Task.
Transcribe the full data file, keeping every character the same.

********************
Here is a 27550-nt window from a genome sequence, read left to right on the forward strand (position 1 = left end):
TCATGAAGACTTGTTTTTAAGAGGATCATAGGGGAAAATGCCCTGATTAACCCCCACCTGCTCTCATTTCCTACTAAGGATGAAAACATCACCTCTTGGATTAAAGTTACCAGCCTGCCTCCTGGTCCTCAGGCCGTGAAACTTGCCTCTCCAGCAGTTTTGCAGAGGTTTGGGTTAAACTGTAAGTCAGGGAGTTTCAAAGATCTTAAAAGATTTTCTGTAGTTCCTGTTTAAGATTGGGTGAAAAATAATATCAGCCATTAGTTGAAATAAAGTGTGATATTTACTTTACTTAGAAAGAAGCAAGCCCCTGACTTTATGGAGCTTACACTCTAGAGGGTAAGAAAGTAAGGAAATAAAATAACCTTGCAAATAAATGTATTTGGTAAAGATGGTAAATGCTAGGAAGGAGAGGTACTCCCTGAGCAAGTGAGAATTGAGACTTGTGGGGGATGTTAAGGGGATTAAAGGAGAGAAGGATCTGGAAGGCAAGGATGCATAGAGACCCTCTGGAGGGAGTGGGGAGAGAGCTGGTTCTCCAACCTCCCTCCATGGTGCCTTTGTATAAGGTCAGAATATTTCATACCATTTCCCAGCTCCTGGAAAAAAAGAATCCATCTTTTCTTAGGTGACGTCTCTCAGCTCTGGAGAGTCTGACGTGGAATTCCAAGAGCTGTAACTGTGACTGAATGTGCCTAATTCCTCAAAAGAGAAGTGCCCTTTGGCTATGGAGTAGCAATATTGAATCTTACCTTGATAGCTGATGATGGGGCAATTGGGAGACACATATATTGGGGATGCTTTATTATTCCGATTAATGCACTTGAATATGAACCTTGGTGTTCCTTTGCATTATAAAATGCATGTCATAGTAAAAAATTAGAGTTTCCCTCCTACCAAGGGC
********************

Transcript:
Here is a 27550-nt window from a genome sequence, read left to right on the forward strand (position 1 = left end):
TCATGAAGACTTGTTTTTAAGAGGATCATAGGGGAAAATGCCCTGATTAACCCCCACCTGCTCTCATTTCCTACTAAGGATGAAAACATCACCTCTTGGATTAAAGTTACCAGCCTGCCTCCTGGTCCTCAGGCCGTGAAACTTGCCTCTCCAGCAGTTTTGCAGAGGTTTGGGTTAAACTGTAAGTCAGGGAGTTTCAAAGATCTTAAAAGATTTTCTGTAGTTCCTGTTTAAGATTGGGTGAAAAATAATATCAGCCATTAGTTGAAATAAAGTGTGATATTTACTTTACTTAGAAAGAAGCAAGCCCCTGACTTTATGGAGCTTACACTCTAGAGGGTAAGAAAGTAAGGAAATAAAATAACCTTGCAAATAAATGTATTTGGTAAAGATGGTAAATGCTAGGAAGGAGAGGTACTCCCTGAGCAAGTGAGAATTGAGACTTGTGGGGGATGTTAAGGGGATTAAAGGAGAGAAGGATCTGGAAGGCAAGGATGCATAGAGACCCTCTGGAGGGAGTGGGGAGAGAGCTGGTTCTCCAACCTCCCTCCATGGTGCCTTTGTATAAGGTCAGAATATTTCATACCATTTCCCAGCTCCTGGAAAAAAAGAATCCATCTTTTCTTAGGTGACGTCTCTCAGCTCTGGAGAGTCTGACGTGGAATTCCAAGAGCTGTAACTGTGACTGAATGTGCCTAATTCCTCAAAAGAGAAGTGCCCTTTGGCTATGGAGTAGCAATATTGAATCTTACCTTGATAGCTGATGATGGGGCAATTGGGAGACACATATATTGGGGATGCTTTATTATTCCGATTAATGCACTTGAATATGAACCTTGGTGTTCCTTTGCATTATAAAATGCATGTCATAGTAAAAAATTAGAGTTTCCCTCCTACCAAGGGC